Among Friday’s quartet of bank failures were two financial institutions that survived the Great Depression, a bank that had been converted from a credit union and an $0.5 billion entity.
The Oklahoma State Banking Department said that it closed down First Capital Bank. An “exhaustion of capital funds as a result of significant loan losses” was blamed for the failure.
As is the case with all federally insured bank failures, the Federal Deposit Insurance Corp. was named receiver of the Kingfisher, Okla.-based financial institution. F & M Bank submitted the winning bid for First Capital, paying a hefty 7.65 percent premium to assume all of its $45 million in deposits as of March 31 and acquiring $41 million of its $46 million in total assets.
First Capital was established in 1902 and only had 15 employees. Residential loans on its balance sheet totaled $4 million, while commercial real estate assets were $8 million and construction-and-development holdings were $5 million. The FDIC hit it with a cease-and-desist order in June 2009, a final order in October 2010 and a prompt corrective action in November 2011. The Deposit Insurance Fund is expected to be depleted by $6 million as a result of its demise.
In Charleston, S.C., the Office of the Comptroller of the Currency seized Carolina Federal Savings Bank on Friday. The regulator said that the bank had experienced significant dissipation of assets and earnings as a result of unsafe or unsound practices, was undercapitalized and had no hope of becoming adequately capitalized.
All of Carolina Federal’s $53 million in deposits were assumed by Bank of North Carolina, which also purchased $41 million of its $54 million in total assets. Included among its assets were $26 million in home loans, $12 million in CRE loans and $3 million in C&D loans.
Carolina Federal was hit with an Office of Thrift Supervision cease-and-desist order in July 2010 and an OTS supervisory agreement in May 2009. It was originally founded in 1960 as a credit union and had just 16 employees at the time of its seizure. The cost of its cleanup was estimated at $15 million.
Farmers and Traders State Bank was shut down by the Illinois Department of Financial and Professional Regulation. The 106-year-old institution had only a dozen employees. Its $43 million in total assets included $7 million in residential mortgages, $6 million in commercial mortgages and $1 million in C&D assets.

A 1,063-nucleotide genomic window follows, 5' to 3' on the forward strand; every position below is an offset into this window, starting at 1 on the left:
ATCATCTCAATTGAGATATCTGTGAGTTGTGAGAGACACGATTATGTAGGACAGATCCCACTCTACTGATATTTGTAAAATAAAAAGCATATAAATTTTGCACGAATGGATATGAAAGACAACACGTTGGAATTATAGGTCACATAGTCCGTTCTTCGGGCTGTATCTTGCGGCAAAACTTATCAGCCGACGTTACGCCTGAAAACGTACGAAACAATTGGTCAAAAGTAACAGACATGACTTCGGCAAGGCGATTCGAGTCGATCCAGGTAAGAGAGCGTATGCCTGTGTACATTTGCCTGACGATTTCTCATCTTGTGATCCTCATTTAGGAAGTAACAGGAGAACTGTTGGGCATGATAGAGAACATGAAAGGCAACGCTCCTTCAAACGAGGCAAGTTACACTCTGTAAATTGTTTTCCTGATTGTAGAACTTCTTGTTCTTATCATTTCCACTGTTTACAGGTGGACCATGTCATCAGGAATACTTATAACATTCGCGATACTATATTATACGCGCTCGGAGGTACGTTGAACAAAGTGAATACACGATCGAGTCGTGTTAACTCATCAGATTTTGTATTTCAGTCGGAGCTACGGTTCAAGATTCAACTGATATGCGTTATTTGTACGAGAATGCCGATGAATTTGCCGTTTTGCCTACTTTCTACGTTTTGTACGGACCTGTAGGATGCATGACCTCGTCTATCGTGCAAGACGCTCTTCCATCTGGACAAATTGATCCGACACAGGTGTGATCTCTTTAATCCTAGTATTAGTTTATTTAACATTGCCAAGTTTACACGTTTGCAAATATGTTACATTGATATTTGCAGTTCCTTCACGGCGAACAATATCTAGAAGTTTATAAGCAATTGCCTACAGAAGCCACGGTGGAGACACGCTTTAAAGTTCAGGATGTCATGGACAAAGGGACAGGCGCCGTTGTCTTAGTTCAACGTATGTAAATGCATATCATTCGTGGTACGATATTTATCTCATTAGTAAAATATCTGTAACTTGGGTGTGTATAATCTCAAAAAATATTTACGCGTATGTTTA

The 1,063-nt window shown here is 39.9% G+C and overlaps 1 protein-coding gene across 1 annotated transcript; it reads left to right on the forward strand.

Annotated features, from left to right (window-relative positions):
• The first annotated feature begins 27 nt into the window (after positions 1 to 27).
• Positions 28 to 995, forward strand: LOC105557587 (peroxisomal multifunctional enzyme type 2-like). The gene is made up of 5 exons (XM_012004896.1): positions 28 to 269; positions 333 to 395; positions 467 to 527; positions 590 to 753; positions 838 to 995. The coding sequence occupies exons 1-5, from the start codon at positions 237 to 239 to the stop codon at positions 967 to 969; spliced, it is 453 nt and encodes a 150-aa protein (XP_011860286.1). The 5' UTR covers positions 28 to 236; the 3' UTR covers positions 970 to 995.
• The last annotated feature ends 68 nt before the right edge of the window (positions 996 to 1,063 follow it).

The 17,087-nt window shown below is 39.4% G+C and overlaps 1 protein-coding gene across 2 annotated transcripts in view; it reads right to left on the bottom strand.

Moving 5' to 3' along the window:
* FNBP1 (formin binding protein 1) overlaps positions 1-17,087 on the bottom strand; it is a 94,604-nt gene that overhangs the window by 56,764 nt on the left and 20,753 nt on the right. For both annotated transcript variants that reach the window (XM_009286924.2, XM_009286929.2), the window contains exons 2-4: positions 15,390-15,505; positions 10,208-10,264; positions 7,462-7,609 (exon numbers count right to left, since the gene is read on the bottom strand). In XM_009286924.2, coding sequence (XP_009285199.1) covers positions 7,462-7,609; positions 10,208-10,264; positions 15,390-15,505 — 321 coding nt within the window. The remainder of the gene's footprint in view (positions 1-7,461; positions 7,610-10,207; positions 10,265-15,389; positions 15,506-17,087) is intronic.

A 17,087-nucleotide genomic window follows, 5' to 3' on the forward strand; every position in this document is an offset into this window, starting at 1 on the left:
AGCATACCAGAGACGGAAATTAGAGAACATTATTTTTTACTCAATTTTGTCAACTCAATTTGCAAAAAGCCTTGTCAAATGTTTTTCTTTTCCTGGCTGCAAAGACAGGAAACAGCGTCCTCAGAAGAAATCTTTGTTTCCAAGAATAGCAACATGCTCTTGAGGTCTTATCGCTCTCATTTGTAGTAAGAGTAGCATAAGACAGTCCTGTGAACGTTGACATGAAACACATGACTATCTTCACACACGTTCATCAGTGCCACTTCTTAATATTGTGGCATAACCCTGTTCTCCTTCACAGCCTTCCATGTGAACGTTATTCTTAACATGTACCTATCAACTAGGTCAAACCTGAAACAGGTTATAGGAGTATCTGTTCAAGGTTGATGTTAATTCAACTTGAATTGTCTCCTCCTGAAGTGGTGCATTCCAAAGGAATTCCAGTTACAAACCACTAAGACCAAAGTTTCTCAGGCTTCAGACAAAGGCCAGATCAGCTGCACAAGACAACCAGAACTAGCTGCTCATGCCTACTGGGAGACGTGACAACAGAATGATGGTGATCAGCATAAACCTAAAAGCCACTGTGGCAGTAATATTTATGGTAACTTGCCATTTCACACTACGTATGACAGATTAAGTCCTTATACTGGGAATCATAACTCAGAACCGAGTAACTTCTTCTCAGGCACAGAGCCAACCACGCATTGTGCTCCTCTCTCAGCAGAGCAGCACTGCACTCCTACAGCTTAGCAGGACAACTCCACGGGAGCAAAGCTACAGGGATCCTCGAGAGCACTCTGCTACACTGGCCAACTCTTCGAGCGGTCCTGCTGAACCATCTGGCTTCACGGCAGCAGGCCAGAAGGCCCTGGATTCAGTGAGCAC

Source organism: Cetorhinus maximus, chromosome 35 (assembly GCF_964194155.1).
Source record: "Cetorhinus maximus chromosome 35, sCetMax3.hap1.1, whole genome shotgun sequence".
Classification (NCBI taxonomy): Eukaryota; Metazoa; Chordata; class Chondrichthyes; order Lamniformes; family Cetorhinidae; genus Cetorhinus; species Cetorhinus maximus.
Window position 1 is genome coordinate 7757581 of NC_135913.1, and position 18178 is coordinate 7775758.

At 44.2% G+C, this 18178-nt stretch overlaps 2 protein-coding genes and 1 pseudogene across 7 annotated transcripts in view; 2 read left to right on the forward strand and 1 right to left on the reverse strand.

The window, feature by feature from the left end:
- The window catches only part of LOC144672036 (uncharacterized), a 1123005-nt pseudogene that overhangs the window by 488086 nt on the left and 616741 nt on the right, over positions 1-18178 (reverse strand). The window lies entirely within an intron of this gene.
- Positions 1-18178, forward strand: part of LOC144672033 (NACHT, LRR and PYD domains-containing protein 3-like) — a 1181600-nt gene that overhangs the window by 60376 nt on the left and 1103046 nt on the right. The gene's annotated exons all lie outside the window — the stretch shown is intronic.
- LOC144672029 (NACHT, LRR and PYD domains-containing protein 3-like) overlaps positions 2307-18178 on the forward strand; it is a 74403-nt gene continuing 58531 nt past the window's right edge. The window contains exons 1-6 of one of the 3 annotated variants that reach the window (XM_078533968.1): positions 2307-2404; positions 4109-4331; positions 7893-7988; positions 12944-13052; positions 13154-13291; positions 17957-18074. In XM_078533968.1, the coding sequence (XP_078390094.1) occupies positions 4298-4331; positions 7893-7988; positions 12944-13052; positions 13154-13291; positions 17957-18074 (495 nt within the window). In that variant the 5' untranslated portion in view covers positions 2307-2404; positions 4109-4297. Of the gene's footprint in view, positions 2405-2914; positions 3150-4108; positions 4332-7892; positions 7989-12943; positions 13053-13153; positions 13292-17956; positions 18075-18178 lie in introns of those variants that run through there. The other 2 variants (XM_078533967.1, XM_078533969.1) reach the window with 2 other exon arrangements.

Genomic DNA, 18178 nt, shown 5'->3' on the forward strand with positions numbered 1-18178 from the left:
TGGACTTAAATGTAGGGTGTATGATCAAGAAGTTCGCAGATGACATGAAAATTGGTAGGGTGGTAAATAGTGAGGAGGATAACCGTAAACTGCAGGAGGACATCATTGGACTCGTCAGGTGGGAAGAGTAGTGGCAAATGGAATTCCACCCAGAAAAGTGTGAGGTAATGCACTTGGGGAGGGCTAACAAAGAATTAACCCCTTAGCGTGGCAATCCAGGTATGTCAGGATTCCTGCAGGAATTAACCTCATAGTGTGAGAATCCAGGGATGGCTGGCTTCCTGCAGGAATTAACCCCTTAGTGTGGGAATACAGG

First State Bank acquired all of the Shabbona, Ill., bank’s assets and assumed all of its $42 million in deposits at a projected cost of $9 million to the FDIC — which issued cease-and-desist orders against it in August and September 2011.
By far, the most costly failure last week was Waccamaw Bank, which was closed down by the North Carolina Office of the Commissioner of Banks.
It had entered a formal agreement with the state regulator and the Federal Reserve Bank of Richmond along with parent Waccamaw Bankshares Inc. in June 2010. The Fed issued a prompt corrective action against Waccamaw in December 2011.
The Whiteville, N.C.-based business had 16 branches, $533 million in total assets and $473 million in total deposits. It was established in 1997 and employed 124 people. Residential holdings totaled $157 million, while CRE loan assets were $88 million and C&D loans on its balance sheet amounted to $52 million.
First Community Bank acquired $515 of Waccamaw Bank’s assets and assumed all of its deposits. The hit to the Deposit Insurance Fund is expected to be $51 million as a result of Waccamaw’s failure — the 28th FDIC-insured failure and the 48th mortgage-related entity closing tracked by Mortgage Daily this year.
Telesis Community Credit Union was thrown into liquidation on June 1 by the California Department of Financial Institutions, and the National Credit Union Administration was appointed as liquidating agent. The Chatsworth, Calif.-based institution, which had $301 million in assets, was originally placed into conservatorship in March. Premier America Credit Union purchased Telesis’ consumer loans as well as its core facilities and assumed its 37,600 members and deposits.
“The California Department of Financial Institutions made the decision to liquidate Telesis Community Credit Union and discontinue its operations after determining the credit union was insolvent and had no prospect for restoring viable operations on its own,” an NCUA statement said of the 47-year-old credit union’s demise.
Franklin Credit Holding Corp. filed a voluntary petition for a pre-packaged bankruptcy relief under Chapter 11 of the U.S. Bankruptcy Code on June 4 in U.S. Bankruptcy Court for the District of New Jersey, according to a filing with the Securities and Exchange Commission. The Jersey City, N.J.-based company said it continues to operate and manage its business and properties as a debtor-in-possession.
The filing followed a plan support agreement Franklin entered on May 30 with The Huntington National Bank and Huntington Finance LLC, two of the three classes of impaired creditors entitled to vote. There are no plans for Franklin Credit Management Corp., a mortgage servicing subsidiary that suspended new loan originations in 2007, to file for bankruptcy.
The bankruptcy will enable Franklin Holding to spin off 80 percent of its interest in the subsidiary to stockholders. In addition to creating value in the parent company, the move will help the subsidiary develop new business opportunities and potentially increase its capital-raising opportunities.